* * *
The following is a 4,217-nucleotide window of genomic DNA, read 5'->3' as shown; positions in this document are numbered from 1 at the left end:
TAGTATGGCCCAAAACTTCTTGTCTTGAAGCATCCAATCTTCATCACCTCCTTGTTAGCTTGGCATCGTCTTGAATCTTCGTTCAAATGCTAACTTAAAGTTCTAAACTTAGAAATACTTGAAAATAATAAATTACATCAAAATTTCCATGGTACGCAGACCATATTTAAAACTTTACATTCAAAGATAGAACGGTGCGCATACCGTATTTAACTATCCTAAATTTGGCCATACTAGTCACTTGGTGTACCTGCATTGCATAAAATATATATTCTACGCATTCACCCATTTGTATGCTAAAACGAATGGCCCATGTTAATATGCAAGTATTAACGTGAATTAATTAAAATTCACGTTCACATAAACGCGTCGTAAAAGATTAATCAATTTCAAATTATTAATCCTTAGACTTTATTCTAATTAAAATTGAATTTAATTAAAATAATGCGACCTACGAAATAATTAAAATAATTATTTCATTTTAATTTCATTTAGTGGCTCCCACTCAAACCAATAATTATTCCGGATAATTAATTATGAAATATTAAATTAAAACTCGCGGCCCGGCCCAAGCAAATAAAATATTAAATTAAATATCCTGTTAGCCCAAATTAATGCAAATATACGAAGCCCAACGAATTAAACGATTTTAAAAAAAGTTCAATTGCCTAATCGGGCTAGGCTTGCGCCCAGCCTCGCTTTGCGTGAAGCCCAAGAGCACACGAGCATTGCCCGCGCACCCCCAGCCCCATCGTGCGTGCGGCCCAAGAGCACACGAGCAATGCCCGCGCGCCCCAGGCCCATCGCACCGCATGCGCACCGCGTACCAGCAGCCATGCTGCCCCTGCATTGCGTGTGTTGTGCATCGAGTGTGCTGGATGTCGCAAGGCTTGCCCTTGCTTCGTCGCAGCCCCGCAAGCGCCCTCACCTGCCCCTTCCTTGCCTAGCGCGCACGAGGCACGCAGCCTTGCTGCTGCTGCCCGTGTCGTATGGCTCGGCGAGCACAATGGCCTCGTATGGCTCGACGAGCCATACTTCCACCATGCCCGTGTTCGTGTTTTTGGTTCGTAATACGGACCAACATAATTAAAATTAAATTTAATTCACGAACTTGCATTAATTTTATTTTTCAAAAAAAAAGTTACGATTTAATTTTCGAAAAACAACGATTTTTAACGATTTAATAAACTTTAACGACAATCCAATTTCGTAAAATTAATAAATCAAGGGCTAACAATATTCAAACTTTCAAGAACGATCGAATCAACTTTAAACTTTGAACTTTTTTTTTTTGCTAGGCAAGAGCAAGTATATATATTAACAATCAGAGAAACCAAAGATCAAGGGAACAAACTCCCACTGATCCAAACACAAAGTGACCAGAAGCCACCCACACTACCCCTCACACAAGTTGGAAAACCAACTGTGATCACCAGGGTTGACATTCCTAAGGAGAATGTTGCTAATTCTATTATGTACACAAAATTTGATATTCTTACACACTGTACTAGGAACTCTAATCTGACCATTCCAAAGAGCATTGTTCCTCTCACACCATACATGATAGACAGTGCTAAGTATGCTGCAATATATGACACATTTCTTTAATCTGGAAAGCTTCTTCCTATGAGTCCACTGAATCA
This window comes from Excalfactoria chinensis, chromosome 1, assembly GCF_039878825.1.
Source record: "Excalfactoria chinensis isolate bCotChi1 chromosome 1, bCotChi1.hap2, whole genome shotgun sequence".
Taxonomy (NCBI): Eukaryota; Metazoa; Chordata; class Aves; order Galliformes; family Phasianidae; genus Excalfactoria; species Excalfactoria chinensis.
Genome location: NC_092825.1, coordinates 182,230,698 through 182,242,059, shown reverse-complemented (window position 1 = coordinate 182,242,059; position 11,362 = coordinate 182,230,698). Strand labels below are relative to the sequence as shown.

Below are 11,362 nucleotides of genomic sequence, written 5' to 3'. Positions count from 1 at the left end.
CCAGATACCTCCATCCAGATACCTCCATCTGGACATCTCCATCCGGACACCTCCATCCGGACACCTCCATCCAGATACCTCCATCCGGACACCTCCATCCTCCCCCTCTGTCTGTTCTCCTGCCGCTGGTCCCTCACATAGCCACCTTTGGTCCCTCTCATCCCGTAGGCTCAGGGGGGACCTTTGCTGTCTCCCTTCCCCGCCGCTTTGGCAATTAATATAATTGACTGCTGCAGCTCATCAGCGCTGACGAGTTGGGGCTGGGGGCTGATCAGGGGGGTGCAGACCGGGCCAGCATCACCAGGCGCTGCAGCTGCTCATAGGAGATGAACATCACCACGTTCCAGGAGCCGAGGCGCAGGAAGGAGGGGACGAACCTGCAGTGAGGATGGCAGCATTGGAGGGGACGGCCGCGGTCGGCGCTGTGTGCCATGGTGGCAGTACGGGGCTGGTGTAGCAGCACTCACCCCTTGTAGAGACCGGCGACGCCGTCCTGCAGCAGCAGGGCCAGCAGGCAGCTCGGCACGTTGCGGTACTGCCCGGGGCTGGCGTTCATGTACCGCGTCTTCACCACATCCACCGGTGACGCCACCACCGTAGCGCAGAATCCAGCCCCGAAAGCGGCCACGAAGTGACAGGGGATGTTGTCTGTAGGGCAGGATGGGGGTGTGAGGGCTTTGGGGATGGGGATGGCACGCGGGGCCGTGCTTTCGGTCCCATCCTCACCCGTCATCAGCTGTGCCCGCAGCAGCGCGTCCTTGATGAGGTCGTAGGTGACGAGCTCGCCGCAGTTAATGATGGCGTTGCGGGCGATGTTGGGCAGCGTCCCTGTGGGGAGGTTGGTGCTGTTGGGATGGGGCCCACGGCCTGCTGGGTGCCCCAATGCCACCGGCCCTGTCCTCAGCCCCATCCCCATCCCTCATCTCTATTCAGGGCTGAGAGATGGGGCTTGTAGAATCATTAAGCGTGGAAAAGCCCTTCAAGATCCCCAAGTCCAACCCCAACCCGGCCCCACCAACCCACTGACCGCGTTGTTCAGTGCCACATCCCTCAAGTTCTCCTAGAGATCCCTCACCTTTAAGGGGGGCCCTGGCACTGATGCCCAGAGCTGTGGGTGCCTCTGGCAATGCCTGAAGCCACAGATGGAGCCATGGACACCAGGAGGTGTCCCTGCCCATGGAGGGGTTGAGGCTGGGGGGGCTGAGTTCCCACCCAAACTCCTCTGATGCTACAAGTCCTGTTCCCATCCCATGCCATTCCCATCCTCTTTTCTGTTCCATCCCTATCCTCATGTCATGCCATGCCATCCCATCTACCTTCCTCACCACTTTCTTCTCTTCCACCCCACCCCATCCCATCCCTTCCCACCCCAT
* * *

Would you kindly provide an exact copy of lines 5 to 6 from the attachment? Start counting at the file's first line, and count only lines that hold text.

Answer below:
Taxonomy (NCBI): Eukaryota; Metazoa; Chordata; class Aves; order Galliformes; family Phasianidae; genus Excalfactoria; species Excalfactoria chinensis.
Genome location: NC_092825.1, coordinates 182,230,698 through 182,242,059, shown reverse-complemented (window position 1 = coordinate 182,242,059; position 11,362 = coordinate 182,230,698). Strand labels below are relative to the sequence as shown.